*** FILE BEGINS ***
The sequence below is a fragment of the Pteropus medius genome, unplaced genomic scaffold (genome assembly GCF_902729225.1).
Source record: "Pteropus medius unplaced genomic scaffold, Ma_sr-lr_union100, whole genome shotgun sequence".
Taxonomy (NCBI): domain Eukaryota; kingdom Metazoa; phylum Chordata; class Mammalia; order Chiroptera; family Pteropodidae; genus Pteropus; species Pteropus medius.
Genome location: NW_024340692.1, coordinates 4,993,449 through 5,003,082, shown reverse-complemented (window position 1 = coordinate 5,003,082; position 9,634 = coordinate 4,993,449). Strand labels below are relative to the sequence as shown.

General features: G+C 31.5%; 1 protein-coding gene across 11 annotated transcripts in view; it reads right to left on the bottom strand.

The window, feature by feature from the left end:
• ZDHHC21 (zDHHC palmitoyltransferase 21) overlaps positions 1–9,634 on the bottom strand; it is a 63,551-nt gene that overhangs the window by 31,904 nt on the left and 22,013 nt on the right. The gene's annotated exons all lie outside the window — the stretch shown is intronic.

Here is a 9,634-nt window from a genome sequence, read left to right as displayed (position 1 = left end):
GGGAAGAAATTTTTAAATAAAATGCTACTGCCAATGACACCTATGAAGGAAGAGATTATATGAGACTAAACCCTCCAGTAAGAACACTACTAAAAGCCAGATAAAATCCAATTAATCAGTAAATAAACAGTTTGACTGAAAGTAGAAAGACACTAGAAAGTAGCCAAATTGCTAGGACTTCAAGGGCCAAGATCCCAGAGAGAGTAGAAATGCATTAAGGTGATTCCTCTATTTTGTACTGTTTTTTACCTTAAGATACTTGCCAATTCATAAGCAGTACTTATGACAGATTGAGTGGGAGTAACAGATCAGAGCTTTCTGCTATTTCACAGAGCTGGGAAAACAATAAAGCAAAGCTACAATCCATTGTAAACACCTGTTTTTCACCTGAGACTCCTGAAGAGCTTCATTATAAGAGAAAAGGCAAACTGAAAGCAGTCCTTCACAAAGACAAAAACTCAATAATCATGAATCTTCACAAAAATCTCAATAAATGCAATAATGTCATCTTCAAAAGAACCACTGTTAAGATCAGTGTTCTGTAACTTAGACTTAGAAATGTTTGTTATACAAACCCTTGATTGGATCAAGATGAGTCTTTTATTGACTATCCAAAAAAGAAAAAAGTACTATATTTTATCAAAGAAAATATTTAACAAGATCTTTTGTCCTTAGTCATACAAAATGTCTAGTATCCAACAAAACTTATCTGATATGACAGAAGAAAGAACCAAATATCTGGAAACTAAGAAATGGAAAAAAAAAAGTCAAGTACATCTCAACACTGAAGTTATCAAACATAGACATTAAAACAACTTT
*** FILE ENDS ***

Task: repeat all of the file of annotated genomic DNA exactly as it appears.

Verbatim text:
The sequence below is a fragment of the Pteropus medius genome, unplaced genomic scaffold (genome assembly GCF_902729225.1).
Source record: "Pteropus medius unplaced genomic scaffold, Ma_sr-lr_union100, whole genome shotgun sequence".
Taxonomy (NCBI): domain Eukaryota; kingdom Metazoa; phylum Chordata; class Mammalia; order Chiroptera; family Pteropodidae; genus Pteropus; species Pteropus medius.
Genome location: NW_024340692.1, coordinates 4,993,449 through 5,003,082, shown reverse-complemented (window position 1 = coordinate 5,003,082; position 9,634 = coordinate 4,993,449). Strand labels below are relative to the sequence as shown.

General features: G+C 31.5%; 1 protein-coding gene across 11 annotated transcripts in view; it reads right to left on the bottom strand.

The window, feature by feature from the left end:
• ZDHHC21 (zDHHC palmitoyltransferase 21) overlaps positions 1–9,634 on the bottom strand; it is a 63,551-nt gene that overhangs the window by 31,904 nt on the left and 22,013 nt on the right. The gene's annotated exons all lie outside the window — the stretch shown is intronic.

Here is a 9,634-nt window from a genome sequence, read left to right as displayed (position 1 = left end):
GGGAAGAAATTTTTAAATAAAATGCTACTGCCAATGACACCTATGAAGGAAGAGATTATATGAGACTAAACCCTCCAGTAAGAACACTACTAAAAGCCAGATAAAATCCAATTAATCAGTAAATAAACAGTTTGACTGAAAGTAGAAAGACACTAGAAAGTAGCCAAATTGCTAGGACTTCAAGGGCCAAGATCCCAGAGAGAGTAGAAATGCATTAAGGTGATTCCTCTATTTTGTACTGTTTTTTACCTTAAGATACTTGCCAATTCATAAGCAGTACTTATGACAGATTGAGTGGGAGTAACAGATCAGAGCTTTCTGCTATTTCACAGAGCTGGGAAAACAATAAAGCAAAGCTACAATCCATTGTAAACACCTGTTTTTCACCTGAGACTCCTGAAGAGCTTCATTATAAGAGAAAAGGCAAACTGAAAGCAGTCCTTCACAAAGACAAAAACTCAATAATCATGAATCTTCACAAAAATCTCAATAAATGCAATAATGTCATCTTCAAAAGAACCACTGTTAAGATCAGTGTTCTGTAACTTAGACTTAGAAATGTTTGTTATACAAACCCTTGATTGGATCAAGATGAGTCTTTTATTGACTATCCAAAAAAGAAAAAAGTACTATATTTTATCAAAGAAAATATTTAACAAGATCTTTTGTCCTTAGTCATACAAAATGTCTAGTATCCAACAAAACTTATCTGATATGACAGAAGAAAGAACCAAATATCTGGAAACTAAGAAATGGAAAAAAAAAAGTCAAGTACATCTCAACACTGAAGTTATCAAACATAGACATTAAAACAACTTT